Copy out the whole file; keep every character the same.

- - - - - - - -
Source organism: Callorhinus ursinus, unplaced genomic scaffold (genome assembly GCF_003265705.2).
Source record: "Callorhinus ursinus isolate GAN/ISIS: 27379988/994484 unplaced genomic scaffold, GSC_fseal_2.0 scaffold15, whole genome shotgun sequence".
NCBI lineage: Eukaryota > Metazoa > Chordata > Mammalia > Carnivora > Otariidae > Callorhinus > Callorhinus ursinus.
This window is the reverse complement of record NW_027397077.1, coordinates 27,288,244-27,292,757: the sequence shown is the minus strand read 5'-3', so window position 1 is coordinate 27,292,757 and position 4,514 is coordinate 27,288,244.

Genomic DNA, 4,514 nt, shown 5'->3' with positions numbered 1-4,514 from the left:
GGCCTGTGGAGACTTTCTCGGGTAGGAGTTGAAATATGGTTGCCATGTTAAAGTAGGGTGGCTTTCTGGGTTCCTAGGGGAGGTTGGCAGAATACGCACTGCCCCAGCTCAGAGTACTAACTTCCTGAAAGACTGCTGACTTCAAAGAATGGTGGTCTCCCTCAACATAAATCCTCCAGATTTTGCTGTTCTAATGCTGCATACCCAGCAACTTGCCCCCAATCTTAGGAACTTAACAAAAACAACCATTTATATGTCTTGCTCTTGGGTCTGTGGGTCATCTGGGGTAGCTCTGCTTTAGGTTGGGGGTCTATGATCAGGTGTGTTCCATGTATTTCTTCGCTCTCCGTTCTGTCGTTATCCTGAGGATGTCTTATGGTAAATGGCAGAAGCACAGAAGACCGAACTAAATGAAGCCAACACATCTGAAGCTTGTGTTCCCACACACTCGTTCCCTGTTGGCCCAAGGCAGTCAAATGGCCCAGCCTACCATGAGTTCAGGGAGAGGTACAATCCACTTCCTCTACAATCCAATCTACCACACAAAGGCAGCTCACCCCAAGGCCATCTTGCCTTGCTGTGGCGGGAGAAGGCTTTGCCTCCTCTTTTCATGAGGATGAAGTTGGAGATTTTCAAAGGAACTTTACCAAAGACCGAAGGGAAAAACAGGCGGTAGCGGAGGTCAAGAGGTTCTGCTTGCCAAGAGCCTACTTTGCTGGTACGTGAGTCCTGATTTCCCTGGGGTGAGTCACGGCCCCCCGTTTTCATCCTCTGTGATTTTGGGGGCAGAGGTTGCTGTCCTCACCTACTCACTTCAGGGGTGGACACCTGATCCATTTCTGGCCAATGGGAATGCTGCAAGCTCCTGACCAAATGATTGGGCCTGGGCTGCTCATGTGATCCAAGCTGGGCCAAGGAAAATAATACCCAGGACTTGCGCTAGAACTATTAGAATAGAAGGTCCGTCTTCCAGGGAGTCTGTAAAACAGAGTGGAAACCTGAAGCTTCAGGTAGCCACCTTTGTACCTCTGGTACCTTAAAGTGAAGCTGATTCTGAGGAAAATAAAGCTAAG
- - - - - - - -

Source organism: Callorhinus ursinus, unplaced genomic scaffold (genome assembly GCF_003265705.2).
Source record: "Callorhinus ursinus isolate GAN/ISIS: 27379988/994484 unplaced genomic scaffold, GSC_fseal_2.0 scaffold15, whole genome shotgun sequence".
NCBI lineage: Eukaryota > Metazoa > Chordata > Mammalia > Carnivora > Otariidae > Callorhinus > Callorhinus ursinus.
This window is the reverse complement of record NW_027397077.1, coordinates 27,288,244-27,292,757: the sequence shown is the minus strand read 5'-3', so window position 1 is coordinate 27,292,757 and position 4,514 is coordinate 27,288,244.

Genomic DNA, 4,514 nt, shown 5'->3' with positions numbered 1-4,514 from the left:
GGCCTGTGGAGACTTTCTCGGGTAGGAGTTGAAATATGGTTGCCATGTTAAAGTAGGGTGGCTTTCTGGGTTCCTAGGGGAGGTTGGCAGAATACGCACTGCCCCAGCTCAGAGTACTAACTTCCTGAAAGACTGCTGACTTCAAAGAATGGTGGTCTCCCTCAACATAAATCCTCCAGATTTTGCTGTTCTAATGCTGCATACCCAGCAACTTGCCCCCAATCTTAGGAACTTAACAAAAACAACCATTTATATGTCTTGCTCTTGGGTCTGTGGGTCATCTGGGGTAGCTCTGCTTTAGGTTGGGGGTCTATGATCAGGTGTGTTCCATGTATTTCTTCGCTCTCCGTTCTGTCGTTATCCTGAGGATGTCTTATGGTAAATGGCAGAAGCACAGAAGACCGAACTAAATGAAGCCAACACATCTGAAGCTTGTGTTCCCACACACTCGTTCCCTGTTGGCCCAAGGCAGTCAAATGGCCCAGCCTACCATGAGTTCAGGGAGAGGTACAATCCACTTCCTCTACAATCCAATCTACCACACAAAGGCAGCTCACCCCAAGGCCATCTTGCCTTGCTGTGGCGGGAGAAGGCTTTGCCTCCTCTTTTCATGAGGATGAAGTTGGAGATTTTCAAAGGAACTTTACCAAAGACCGAAGGGAAAAACAGGCGGTAGCGGAGGTCAAGAGGTTCTGCTTGCCAAGAGCCTACTTTGCTGGTACGTGAGTCCTGATTTCCCTGGGGTGAGTCACGGCCCCCCGTTTTCATCCTCTGTGATTTTGGGGGCAGAGGTTGCTGTCCTCACCTACTCACTTCAGGGGTGGACACCTGATCCATTTCTGGCCAATGGGAATGCTGCAAGCTCCTGACCAAATGATTGGGCCTGGGCTGCTCATGTGATCCAAGCTGGGCCAAGGAAAATAATACCCAGGACTTGCGCTAGAACTATTAGAATAGAAGGTCCGTCTTCCAGGGAGTCTGTAAAACAGAGTGGAAACCTGAAGCTTCAGGTAGCCACCTTTGTACCTCTGGTACCTTAAAGTGAAGCTGATTCTGAGGAAAATAAAGCTAAG